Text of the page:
Since 2007, the country’s total R&D spending, as a percentage of GDP, decreased for the fourth consecutive year, standing at 0.7% by 2011, even though the aim was to reach 1% by 2008.
Universities also have to increase research funding and infrastructure to be able to create more knowledge and develop more knowledge workers. The combined R&D budget in the Leuven region alone is €664-million a year.
“If we are not researching, we are not creating knowledge. If we do not have knowledge, then we cannot innovate and cannot sell knowledge to drive the economy. South Africa has neglected the relationships between its universities and industry,” Du Pré says.
About half of the students at the Katholieke Universiteit Leuven are studying for master’s or doctoral degrees, while on average more than 90% of students at South African universities are undergraduates.
Of the 300 technology companies around Leuven, 135 were formed in partnership with researchers at the university. These companies are incubated and, when the ideas are established and the companies have grown, they are clustered according to industry in a research park developed by the university.
Leuven has research clusters for life sciences, mechatronics, nanotechnology and clean technology where industrial and contract research is conducted and used by companies and institutions.
“The universities at the heart of knowledge clusters create not only knowledge, but also spin-off companies, as a result of research, which attracts industry firms. These firms use the knowledge and then form the heart of a knowledge region, where technical universities and technology institutions support the development of high-technology industrial companies.
“South Africa must increase its post- graduate and research output to generate useful knowledge for industry. Commercial incentives may be effective to increase interest in and the generation of research. Industries and sectors must collaborate with universities. These collaborations should then be incubated, grown and commercialised in partnership.”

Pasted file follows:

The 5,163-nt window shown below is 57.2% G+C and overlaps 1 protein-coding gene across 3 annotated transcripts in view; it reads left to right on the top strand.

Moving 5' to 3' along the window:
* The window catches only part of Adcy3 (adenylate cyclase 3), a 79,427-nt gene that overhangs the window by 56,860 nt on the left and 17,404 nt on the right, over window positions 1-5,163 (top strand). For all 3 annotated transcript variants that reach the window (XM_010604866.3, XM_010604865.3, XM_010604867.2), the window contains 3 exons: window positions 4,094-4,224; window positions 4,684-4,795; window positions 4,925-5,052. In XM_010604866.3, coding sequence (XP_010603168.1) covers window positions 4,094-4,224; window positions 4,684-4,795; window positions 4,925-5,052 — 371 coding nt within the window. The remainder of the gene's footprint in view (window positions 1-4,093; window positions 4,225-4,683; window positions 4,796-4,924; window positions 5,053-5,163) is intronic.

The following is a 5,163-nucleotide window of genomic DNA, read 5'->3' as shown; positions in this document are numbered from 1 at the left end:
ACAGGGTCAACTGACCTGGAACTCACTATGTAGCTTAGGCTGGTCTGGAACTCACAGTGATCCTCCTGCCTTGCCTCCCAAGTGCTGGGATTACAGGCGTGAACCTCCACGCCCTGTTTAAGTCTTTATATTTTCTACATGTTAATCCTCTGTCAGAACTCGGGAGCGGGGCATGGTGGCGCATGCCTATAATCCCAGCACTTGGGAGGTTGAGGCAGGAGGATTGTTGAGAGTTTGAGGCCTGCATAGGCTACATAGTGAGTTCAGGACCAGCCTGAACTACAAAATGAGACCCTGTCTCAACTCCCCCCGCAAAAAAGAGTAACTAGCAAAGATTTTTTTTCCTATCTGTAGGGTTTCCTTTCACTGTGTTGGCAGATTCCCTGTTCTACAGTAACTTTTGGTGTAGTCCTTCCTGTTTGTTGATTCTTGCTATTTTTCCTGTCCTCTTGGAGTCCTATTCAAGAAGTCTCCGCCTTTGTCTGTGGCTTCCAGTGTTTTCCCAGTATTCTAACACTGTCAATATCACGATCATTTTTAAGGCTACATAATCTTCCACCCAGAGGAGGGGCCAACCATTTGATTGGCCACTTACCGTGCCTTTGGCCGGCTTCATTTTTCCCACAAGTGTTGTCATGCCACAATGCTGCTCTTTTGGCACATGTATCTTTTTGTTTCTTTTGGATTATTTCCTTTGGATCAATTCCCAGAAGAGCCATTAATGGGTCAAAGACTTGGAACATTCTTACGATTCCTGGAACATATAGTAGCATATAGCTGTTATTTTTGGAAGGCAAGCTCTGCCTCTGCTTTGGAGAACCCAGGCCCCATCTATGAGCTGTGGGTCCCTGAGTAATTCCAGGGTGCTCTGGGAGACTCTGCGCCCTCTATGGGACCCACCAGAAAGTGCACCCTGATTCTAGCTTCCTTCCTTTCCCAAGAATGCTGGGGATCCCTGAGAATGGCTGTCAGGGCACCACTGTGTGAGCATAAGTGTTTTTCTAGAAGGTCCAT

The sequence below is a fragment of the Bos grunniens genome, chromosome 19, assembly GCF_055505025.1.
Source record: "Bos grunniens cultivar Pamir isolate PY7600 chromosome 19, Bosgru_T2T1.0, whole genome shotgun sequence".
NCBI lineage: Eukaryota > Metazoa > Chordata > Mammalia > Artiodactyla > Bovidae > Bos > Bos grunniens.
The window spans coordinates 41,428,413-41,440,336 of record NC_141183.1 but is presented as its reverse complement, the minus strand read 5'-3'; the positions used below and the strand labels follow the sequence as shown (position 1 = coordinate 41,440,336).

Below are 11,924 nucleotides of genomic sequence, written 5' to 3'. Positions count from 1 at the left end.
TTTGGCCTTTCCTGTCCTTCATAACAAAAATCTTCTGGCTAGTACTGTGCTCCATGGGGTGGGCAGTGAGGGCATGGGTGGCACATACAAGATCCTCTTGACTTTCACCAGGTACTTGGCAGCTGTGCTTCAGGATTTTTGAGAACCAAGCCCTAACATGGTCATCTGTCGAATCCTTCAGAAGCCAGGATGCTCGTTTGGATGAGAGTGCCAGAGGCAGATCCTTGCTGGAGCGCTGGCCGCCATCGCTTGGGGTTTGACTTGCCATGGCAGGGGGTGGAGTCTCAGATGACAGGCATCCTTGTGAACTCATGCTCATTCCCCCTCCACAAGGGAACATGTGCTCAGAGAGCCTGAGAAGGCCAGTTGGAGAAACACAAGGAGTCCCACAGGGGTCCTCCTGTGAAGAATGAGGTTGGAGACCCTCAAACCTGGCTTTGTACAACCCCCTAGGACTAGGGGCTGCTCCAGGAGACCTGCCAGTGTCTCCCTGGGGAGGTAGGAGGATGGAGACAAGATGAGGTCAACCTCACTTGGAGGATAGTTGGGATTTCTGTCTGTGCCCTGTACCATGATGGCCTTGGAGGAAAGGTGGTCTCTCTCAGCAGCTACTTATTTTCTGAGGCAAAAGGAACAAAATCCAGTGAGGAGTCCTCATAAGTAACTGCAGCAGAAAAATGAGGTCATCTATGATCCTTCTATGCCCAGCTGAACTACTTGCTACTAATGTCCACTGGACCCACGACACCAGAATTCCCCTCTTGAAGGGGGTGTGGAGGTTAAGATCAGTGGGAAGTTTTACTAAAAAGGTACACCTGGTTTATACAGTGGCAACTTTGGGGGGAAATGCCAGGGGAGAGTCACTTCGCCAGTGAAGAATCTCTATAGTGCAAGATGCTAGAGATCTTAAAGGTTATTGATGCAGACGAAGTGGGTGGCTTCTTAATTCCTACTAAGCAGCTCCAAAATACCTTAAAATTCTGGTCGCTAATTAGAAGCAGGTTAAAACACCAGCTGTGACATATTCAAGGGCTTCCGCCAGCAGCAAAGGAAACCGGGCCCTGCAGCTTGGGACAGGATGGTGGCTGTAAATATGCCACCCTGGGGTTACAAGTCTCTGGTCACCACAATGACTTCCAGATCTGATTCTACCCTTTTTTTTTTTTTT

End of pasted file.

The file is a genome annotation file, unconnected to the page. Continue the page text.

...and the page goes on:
Creating successful clusters around universities requires the ‘triple helix’ of players – government, industry and know- ledge centres, including universities, tech- nology institutions and, in the South African context, univers-ities of technology.
“The basic ingredients of a knowledge economy are knowledge centres, such as technical and academic universities and institutions, which produce the critical mass of educated people in a specific region. This mass of skills supports industrial entrepreneurs, start-ups and established industry. This confluence of industry, information and knowledge creation enables innovation to be monetised, which attracts venture capital and enables start-ups and small businesses to grow,” Du Pré says.
Innovation is changing and occurring more rapidly in a context of wider collaboration, he avers.
“It is a case of ‘partner or perish’ in the knowledge economy. Intellectual property is often hoarded and kept secret for fear of being stolen. However, developing clusters to share information and knowledge will enable more research spin-off companies to be established more quickly, which will grow the economy,” notes Du Pré.
Further, the sharing of knowledge also increases the speed of innovation, the speed with which products are manufactured and marketed and the speed with which new products and systems are developed, he avers.
The knowledge economy relies on the controlled sharing of knowledge to enable the rapid commercialisation of knowledge.
International affiliations, collaborations and partnerships between universities are also crucial, as a knowledge economy is founded on a vibrant network of people and knowledge creators.
Universities and technical institutions must formulate intellectual property policies and develop partnerships to easily share ideas and knowledge with industry.
South Africa must also focus on specific research because excellence of research is required to generate high-quality knowledge that will drive economic growth, says Du Pré.
“We are trying to do little things ourselves rather than partnering and being part of something big. This collaborative approach between industry and academia is necessary for South Africa to generate knowledge, drive innovation, create high-technology clusters and business incubators by providing the high- level research that technology companies need,” he concludes.